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Trustee has concerns about county’s fund balance

In an e-mail sent to county officials Sept. 26, Interim Anderson County Trustee Myron Iwanski outlined his concerns with the county’s unassigned fund balance trends in recent years. The information in Iwanski’s report was intended to be a follow-up to information Anderson County Finance Director Natalie Erb presented to the Anderson County Commission and the budget and finance committees last month detailing the concerns with the county’s general fund unassigned fund balance status and trend.

The unassigned fund balance trend serves as an indicator showing the general state of the county’s finances, explained Iwanski in the email.

“I believe the trend we have seen over the last few years raises some red flags. We need to be aware of and address these in a way that does not repeat mistakes from the past,” Iwanski stated.

Attached in the email to county officials was information based on the county’s annual budgets, annual audits, and minutes of the county commission and budget committee meetings.

The county’s goal for the unassigned fund balance, explained Iwanski, “should be to maintain a balance of at least four months operating expenses, which for the general fund is $8 million.”

Fund balances below $8 million have negative consequences, he said.

Credit ratings are reduced, in turn leading to increases in the costs associated with borrowing money, requirements in place when seeking approval for tax anticipation notes to pay for expenses during times when the county is awaiting to receive tax revenues, and not having fund, available during emergencies or economic downturns, were some of the negative consequences Iwanski listed.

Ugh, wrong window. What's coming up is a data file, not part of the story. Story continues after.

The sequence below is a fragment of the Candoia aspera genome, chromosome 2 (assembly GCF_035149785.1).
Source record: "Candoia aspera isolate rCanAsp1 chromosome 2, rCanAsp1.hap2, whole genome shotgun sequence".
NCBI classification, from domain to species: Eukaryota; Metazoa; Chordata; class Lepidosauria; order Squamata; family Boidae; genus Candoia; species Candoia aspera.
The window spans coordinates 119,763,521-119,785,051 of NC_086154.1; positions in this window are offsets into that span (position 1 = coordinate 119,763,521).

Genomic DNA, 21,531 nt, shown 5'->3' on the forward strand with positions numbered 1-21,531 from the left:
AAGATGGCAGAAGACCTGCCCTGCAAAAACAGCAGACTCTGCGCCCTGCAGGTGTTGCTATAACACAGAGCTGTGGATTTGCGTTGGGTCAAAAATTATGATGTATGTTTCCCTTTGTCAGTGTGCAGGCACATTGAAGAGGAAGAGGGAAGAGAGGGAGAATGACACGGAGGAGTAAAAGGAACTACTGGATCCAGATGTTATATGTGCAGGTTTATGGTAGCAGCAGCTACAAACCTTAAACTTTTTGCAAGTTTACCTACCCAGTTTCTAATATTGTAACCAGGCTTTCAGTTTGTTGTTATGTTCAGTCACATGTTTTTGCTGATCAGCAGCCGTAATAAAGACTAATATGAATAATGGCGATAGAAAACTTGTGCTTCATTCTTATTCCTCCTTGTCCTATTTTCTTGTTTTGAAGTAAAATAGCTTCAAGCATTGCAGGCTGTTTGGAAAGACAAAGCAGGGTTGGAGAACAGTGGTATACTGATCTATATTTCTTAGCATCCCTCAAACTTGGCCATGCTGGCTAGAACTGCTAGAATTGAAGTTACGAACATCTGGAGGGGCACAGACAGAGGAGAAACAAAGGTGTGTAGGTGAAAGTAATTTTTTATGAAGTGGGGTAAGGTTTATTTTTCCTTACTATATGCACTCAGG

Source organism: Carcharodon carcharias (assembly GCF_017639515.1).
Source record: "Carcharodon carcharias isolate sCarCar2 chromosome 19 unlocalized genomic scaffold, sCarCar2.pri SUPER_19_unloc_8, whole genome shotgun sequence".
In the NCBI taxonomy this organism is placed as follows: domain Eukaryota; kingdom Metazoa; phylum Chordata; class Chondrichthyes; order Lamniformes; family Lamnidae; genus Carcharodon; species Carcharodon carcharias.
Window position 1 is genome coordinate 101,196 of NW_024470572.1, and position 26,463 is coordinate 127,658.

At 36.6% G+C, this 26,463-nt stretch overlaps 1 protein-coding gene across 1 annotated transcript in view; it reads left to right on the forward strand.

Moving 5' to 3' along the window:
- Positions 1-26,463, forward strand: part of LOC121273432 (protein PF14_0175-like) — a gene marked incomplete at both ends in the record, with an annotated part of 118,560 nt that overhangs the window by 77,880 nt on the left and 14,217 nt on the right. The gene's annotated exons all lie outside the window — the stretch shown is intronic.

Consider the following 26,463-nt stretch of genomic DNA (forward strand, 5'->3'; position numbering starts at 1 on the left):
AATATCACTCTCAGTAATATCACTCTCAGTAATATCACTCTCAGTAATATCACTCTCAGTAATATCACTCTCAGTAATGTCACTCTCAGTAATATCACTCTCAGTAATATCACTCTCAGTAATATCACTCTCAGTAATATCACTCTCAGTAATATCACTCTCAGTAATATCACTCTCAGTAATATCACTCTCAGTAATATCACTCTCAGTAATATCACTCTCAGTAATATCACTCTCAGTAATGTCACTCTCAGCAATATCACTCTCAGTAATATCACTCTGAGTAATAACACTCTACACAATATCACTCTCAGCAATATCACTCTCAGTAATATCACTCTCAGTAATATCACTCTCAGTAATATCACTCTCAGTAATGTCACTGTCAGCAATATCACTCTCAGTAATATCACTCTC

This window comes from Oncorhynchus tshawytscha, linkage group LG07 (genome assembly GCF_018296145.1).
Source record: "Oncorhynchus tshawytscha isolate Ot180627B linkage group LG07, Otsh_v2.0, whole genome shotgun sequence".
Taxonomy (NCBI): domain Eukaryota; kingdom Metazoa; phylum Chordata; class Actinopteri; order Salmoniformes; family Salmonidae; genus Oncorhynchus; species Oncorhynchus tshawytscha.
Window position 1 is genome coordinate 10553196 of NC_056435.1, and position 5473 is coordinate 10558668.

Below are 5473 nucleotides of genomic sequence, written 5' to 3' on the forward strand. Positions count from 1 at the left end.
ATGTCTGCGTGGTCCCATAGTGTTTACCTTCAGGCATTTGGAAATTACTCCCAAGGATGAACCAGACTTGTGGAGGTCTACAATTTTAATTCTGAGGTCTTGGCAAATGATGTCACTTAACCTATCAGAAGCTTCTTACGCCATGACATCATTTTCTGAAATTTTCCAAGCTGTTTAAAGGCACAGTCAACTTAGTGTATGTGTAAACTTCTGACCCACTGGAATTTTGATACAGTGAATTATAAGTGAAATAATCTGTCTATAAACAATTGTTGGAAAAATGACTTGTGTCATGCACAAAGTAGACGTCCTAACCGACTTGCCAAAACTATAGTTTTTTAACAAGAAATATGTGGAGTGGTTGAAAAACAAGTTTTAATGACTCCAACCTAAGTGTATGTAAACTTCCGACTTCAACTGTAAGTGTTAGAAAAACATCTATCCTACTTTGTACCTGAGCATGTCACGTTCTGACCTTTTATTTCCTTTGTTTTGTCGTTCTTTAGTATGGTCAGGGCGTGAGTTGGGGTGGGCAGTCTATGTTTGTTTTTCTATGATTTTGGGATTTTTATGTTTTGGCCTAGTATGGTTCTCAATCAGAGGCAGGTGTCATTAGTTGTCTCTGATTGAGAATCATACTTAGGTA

Iwanski noted in his report to officials that it was essential to look at the fund balance trend during the past 20 years, particularly for the years 2008 and 2009, to get better insight into the county’s current situation and to “hopefully learn from our mistakes.”

“During the 12 years that Rex Lynch was Mayor, the budget committee always presented balanced budgets with proposed expenses always equal to expected revenues. Because actual expenses ended being somewhat less than actual revenues each year, the fund balance was built up over a period of years to a healthy $8 million in 2008,” Iwanski pointed out.

But, in fiscal year’s 2008 and 2009, increases in salary were proposed for all county employees to fund the county’s compensation plan and increases were given to Sheriff’s officers and jailers, noted Iwanski.

“Some of us proposed a 10 percent tax increase to help fund this. Instead, County Commission amended the budget to take this and other reoccurring expense out of the one-time money in the unassigned fund balance. As a result, the general fund budget was out of balance by $0.9 million in 2007-08 and $1.9 million in 2008-09, and the unassigned balance was quickly depleted,” Iwanski said.

By the year 2011, the county’s unassigned fund balance was less than $0.5 million with county expenses “higher than our revenues,” he continued. “As a result our credit rating services issued warnings, we had to issue tax anticipation notes, and we were at a point that we could not sustain the rate of spending we were at without a tax increase.”

Although county commission approved a tax increase in 2011 for the jail expansion, no tax increase for the general fund operating expenses were approved, but because of the spending cuts in 2011, the unassigned fund balance began to grow, Iwanski said, and over the next three years it grew to $4 million, but stopped growing in 2013.